The Hobbit (Kindle ebook)

Gaming Resources:

The Adventures in Middle-earth RPG line is available here(RPGNow affiliate link)

The One Ring Roleplaying Game line is available here(RPGNow affiliate link)

Bonus Section!

Attercop is a Middle English (via Old English) term for spider or peevish or ill-natured person, from the roots atter (“poison/venom”) and cop (“head”). The D&D Ettercap was originally submitted for “The Fiend Factory” column in White Dwarf magazine before being collected in the Fiend Folio (1981). Although they’ve always been evil creatures with an affinity for spiders, they were initially depicted as humanoid and became progressively more arachnid-like throughout later editions of D&D.

 

If you are in Brooklyn and want to join the IRL book club, then come over here.

The list of books we will discuss are outlined within this link.

And finally, the in-print omnibus, anthology, and online resources are living over here.

3 thoughts on “Episode 5 – J.R.R. Tolkien’s “The Hobbit””

  1. “Surely you don’t disbelieve the prophecies, because you had a hand in bringing them about yourself? You don’t really suppose, do you, that all your adventures and escapes were managed by mere luck, just for your sole benefit? You are a very fine person, Mr. Baggins, and I am very fond of you; but you are only quite a little fellow in a wide world after all!”

    Sorry, Mr. Goad, but fate, luck, and prophesy are mentioned repeatedly in The Hobbit….and even more so in The Lord of the Rings: “Just chance brought me then, if chance you call it. It was no plan of mine, though I was waiting for you.”

    In J.R.R. Tolkien’s Middle Earth, there is a divine plan, the Music of the Ainur, described in Ainulindalë in The Silmarillion. What appears to be chance is the action of higher powers (gods and patrons in DCC terms).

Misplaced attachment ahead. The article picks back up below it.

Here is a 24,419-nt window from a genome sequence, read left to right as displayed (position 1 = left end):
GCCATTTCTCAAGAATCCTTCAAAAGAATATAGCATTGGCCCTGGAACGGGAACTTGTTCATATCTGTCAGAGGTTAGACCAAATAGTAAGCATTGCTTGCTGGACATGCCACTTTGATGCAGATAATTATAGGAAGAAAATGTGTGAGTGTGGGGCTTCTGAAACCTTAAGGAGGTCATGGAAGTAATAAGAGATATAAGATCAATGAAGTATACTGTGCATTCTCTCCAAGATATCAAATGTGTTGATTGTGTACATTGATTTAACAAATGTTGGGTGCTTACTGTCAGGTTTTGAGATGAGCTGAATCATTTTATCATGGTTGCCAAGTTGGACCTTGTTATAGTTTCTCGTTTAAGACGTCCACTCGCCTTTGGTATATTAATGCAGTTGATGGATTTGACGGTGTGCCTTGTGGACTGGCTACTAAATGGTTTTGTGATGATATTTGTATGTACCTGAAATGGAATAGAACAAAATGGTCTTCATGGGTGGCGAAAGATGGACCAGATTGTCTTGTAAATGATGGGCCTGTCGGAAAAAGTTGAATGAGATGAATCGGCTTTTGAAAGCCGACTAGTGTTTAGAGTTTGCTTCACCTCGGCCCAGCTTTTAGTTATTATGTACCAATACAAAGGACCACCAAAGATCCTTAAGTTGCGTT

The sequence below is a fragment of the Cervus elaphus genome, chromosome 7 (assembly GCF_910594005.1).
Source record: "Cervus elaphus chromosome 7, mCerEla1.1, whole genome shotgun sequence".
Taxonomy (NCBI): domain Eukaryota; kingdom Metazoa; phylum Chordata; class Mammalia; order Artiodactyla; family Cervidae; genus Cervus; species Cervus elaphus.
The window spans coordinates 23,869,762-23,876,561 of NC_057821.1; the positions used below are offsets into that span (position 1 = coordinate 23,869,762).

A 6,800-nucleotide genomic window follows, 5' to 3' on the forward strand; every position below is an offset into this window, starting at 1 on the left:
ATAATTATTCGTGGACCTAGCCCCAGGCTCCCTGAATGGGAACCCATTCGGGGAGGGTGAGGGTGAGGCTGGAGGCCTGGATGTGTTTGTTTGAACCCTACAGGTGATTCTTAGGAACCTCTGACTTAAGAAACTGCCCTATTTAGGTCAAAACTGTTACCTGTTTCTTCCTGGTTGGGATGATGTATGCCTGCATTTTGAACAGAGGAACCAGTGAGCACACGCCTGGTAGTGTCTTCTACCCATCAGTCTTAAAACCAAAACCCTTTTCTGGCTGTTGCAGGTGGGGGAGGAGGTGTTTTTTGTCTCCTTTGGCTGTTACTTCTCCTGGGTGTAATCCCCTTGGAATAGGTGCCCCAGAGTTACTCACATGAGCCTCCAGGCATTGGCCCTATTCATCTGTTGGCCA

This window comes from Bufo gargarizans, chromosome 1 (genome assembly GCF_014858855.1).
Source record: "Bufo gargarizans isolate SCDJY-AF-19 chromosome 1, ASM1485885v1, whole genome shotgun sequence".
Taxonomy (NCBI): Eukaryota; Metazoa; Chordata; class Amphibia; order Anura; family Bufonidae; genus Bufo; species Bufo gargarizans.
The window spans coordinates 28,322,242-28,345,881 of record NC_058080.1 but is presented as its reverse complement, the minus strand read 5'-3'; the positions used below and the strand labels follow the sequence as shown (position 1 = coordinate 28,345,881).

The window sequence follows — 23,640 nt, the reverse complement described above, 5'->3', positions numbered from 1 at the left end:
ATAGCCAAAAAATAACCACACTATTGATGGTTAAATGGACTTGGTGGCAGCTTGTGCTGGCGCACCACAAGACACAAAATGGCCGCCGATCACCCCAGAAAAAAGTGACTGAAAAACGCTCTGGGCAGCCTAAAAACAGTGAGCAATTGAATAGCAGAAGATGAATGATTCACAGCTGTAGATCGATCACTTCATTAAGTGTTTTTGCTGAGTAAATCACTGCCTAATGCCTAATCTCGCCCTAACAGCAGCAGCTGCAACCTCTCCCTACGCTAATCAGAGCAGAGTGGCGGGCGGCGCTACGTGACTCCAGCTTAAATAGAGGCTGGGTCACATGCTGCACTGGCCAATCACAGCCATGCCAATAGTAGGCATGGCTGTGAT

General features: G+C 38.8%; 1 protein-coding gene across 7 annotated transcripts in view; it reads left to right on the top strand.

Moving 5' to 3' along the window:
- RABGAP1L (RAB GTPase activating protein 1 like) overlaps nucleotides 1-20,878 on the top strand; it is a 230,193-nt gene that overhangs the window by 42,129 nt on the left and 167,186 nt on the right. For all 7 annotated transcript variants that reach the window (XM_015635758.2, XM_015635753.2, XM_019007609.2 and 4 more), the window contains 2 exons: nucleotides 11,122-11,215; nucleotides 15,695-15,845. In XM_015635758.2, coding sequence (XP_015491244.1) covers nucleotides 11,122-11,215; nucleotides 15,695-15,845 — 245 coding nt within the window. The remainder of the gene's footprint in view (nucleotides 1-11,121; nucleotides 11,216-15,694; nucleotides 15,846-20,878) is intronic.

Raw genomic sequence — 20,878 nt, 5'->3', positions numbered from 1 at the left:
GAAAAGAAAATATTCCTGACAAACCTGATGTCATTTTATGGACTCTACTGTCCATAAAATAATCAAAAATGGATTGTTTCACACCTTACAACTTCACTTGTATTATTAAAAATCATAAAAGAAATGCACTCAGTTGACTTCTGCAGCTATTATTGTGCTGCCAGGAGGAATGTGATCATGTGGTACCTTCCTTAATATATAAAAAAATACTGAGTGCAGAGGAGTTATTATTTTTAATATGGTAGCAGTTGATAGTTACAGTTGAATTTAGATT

In Lord of the Rings, Tolkien changes the use of language the farther the hobbits get from the Shire, so that the strangeness of the world is felt by the reader as well as the characters. While I cannot say with any certainty, I feel that the troll’s names are common both for comedic effect and to give a note of familiarity for the reader in the first dangerous encounter Bilbo has….to help ground the reader in the stranger world beyond Bag End as they really encounter that world for the first time.

    Some other stuff: That the Necromancer is Sauron is explicit in the text of The Lord of the Rings.

    The part about dwarves’ speed relates to Dain’s people being able to reach the Lonely Mountain sooner than the Elvenking and Bard expect.

    I’ve read this book aloud to each of my children, more than once each.

    You’ll get another take on the Halfling when you get to Abraham Merritt’s Dwellers in the Mirage.

    Looking forward to At the Earth’s Core!

    Liked by 1 person

    1. Thanks for the comment! It’s fun to have people I respect leaving such thoughtful responses.

      My sense is that if Tolkien wanted us to believe that ring was placed by fate then that should have been indicated in some manner. Even if Bilbo or Gollum would have said something acknowledging the incredible unlikliness of that string of events leading to his discovery of the ring then that would have helped ease the strain on my suspension of disbelief.

      Otherwise folks like me read it and just see what looks like lazy storytelling. Same goes with Gandalf and the eagles appearing *just in time* multiple times in one story. Once, sure. But c’mon, find another device!

      And perhaps I’m only critical because I hold it to a higher standard and perhaps I shouldn’t. But I do! That’s the tricky part about opinions, they are biased and often times unfair.

      Excited to re-read LotR, A. Merritt’s take of Halflings (had no idea!), and curious about what Leigh Brackett’s tale “The Halfling” is about because that’s also on our list.

      Thanks for listening and taking the time to comment!

      Like

      1. It’s all good, my friend!

        Brackett’s “halflings” have nothing to do with DCC/D&D halflings. I was all excited when I came across “The Halfling”, too, especially because it was shortly after I had read Dwellers in the Mirage. Although Merritt calls them “little people”, in some ways they make a damn fine template for the DCC halfling.

        I am actually loving the podcast, and am excited to hear your takes on works near and dear to me, as well as works that I perhaps appreciate less than I should.

        Like